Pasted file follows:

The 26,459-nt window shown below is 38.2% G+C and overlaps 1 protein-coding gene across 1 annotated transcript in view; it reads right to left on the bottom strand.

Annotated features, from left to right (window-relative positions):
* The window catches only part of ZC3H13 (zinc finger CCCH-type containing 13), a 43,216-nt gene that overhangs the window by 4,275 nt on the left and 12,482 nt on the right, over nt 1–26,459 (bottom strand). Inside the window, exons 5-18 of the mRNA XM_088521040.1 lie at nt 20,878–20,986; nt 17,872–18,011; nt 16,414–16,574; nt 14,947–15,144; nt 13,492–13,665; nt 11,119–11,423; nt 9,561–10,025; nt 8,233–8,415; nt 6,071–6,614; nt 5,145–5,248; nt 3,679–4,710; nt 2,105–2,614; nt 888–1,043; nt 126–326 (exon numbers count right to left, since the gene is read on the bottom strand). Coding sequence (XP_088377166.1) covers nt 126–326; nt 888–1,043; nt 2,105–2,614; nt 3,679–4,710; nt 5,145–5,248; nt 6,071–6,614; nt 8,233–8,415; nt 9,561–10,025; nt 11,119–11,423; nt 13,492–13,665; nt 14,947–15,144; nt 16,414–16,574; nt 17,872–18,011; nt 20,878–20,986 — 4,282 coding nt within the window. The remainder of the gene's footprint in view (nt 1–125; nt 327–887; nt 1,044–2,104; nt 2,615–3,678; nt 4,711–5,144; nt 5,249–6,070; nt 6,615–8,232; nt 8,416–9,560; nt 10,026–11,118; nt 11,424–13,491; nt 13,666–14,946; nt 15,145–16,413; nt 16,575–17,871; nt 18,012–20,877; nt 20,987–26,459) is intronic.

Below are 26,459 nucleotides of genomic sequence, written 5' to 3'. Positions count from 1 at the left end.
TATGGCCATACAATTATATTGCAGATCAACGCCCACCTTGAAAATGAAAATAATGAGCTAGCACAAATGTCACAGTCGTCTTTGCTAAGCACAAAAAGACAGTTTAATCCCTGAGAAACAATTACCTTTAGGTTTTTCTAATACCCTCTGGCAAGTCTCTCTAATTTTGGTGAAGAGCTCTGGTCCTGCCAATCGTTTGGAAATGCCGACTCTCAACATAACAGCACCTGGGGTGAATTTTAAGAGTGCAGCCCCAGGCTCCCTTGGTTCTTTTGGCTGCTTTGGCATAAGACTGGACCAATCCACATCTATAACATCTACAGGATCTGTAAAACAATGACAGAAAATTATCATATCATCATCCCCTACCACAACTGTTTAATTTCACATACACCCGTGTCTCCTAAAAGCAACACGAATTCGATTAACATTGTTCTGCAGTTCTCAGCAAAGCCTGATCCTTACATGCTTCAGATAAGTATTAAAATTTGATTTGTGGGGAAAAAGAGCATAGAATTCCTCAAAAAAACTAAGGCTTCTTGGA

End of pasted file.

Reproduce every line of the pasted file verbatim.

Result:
The 26,459-nt window shown below is 38.2% G+C and overlaps 1 protein-coding gene across 1 annotated transcript in view; it reads right to left on the bottom strand.

Annotated features, from left to right (window-relative positions):
* The window catches only part of ZC3H13 (zinc finger CCCH-type containing 13), a 43,216-nt gene that overhangs the window by 4,275 nt on the left and 12,482 nt on the right, over nt 1–26,459 (bottom strand). Inside the window, exons 5-18 of the mRNA XM_088521040.1 lie at nt 20,878–20,986; nt 17,872–18,011; nt 16,414–16,574; nt 14,947–15,144; nt 13,492–13,665; nt 11,119–11,423; nt 9,561–10,025; nt 8,233–8,415; nt 6,071–6,614; nt 5,145–5,248; nt 3,679–4,710; nt 2,105–2,614; nt 888–1,043; nt 126–326 (exon numbers count right to left, since the gene is read on the bottom strand). Coding sequence (XP_088377166.1) covers nt 126–326; nt 888–1,043; nt 2,105–2,614; nt 3,679–4,710; nt 5,145–5,248; nt 6,071–6,614; nt 8,233–8,415; nt 9,561–10,025; nt 11,119–11,423; nt 13,492–13,665; nt 14,947–15,144; nt 16,414–16,574; nt 17,872–18,011; nt 20,878–20,986 — 4,282 coding nt within the window. The remainder of the gene's footprint in view (nt 1–125; nt 327–887; nt 1,044–2,104; nt 2,615–3,678; nt 4,711–5,144; nt 5,249–6,070; nt 6,615–8,232; nt 8,416–9,560; nt 10,026–11,118; nt 11,424–13,491; nt 13,666–14,946; nt 15,145–16,413; nt 16,575–17,871; nt 18,012–20,877; nt 20,987–26,459) is intronic.

Below are 26,459 nucleotides of genomic sequence, written 5' to 3'. Positions count from 1 at the left end.
TATGGCCATACAATTATATTGCAGATCAACGCCCACCTTGAAAATGAAAATAATGAGCTAGCACAAATGTCACAGTCGTCTTTGCTAAGCACAAAAAGACAGTTTAATCCCTGAGAAACAATTACCTTTAGGTTTTTCTAATACCCTCTGGCAAGTCTCTCTAATTTTGGTGAAGAGCTCTGGTCCTGCCAATCGTTTGGAAATGCCGACTCTCAACATAACAGCACCTGGGGTGAATTTTAAGAGTGCAGCCCCAGGCTCCCTTGGTTCTTTTGGCTGCTTTGGCATAAGACTGGACCAATCCACATCTATAACATCTACAGGATCTGTAAAACAATGACAGAAAATTATCATATCATCATCCCCTACCACAACTGTTTAATTTCACATACACCCGTGTCTCCTAAAAGCAACACGAATTCGATTAACATTGTTCTGCAGTTCTCAGCAAAGCCTGATCCTTACATGCTTCAGATAAGTATTAAAATTTGATTTGTGGGGAAAAAGAGCATAGAATTCCTCAAAAAAACTAAGGCTTCTTGGA